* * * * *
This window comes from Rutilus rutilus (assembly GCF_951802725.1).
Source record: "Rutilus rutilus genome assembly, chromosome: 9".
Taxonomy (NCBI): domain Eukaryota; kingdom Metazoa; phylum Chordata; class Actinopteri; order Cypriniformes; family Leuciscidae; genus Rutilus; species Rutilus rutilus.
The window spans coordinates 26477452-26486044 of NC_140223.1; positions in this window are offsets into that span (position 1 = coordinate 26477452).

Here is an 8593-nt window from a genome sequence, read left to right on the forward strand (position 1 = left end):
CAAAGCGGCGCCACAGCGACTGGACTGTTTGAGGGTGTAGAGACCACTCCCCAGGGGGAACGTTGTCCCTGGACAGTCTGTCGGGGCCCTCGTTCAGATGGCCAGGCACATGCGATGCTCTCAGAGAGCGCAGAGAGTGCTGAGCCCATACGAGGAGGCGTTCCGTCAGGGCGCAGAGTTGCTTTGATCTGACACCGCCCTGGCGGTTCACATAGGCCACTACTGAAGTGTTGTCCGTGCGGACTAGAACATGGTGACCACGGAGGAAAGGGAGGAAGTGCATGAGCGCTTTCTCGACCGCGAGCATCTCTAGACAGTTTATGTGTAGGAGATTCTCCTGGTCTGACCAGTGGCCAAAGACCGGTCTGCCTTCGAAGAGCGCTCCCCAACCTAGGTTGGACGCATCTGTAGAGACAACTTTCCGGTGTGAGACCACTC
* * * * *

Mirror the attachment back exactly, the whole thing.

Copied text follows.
This window comes from Rutilus rutilus (assembly GCF_951802725.1).
Source record: "Rutilus rutilus genome assembly, chromosome: 9".
Taxonomy (NCBI): domain Eukaryota; kingdom Metazoa; phylum Chordata; class Actinopteri; order Cypriniformes; family Leuciscidae; genus Rutilus; species Rutilus rutilus.
The window spans coordinates 26477452-26486044 of NC_140223.1; positions in this window are offsets into that span (position 1 = coordinate 26477452).

Here is an 8593-nt window from a genome sequence, read left to right on the forward strand (position 1 = left end):
CAAAGCGGCGCCACAGCGACTGGACTGTTTGAGGGTGTAGAGACCACTCCCCAGGGGGAACGTTGTCCCTGGACAGTCTGTCGGGGCCCTCGTTCAGATGGCCAGGCACATGCGATGCTCTCAGAGAGCGCAGAGAGTGCTGAGCCCATACGAGGAGGCGTTCCGTCAGGGCGCAGAGTTGCTTTGATCTGACACCGCCCTGGCGGTTCACATAGGCCACTACTGAAGTGTTGTCCGTGCGGACTAGAACATGGTGACCACGGAGGAAAGGGAGGAAGTGCATGAGCGCTTTCTCGACCGCGAGCATCTCTAGACAGTTTATGTGTAGGAGATTCTCCTGGTCTGACCAGTGGCCAAAGACCGGTCTGCCTTCGAAGAGCGCTCCCCAACCTAGGTTGGACGCATCTGTAGAGACAACTTTCCGGTGTGAGACCACTC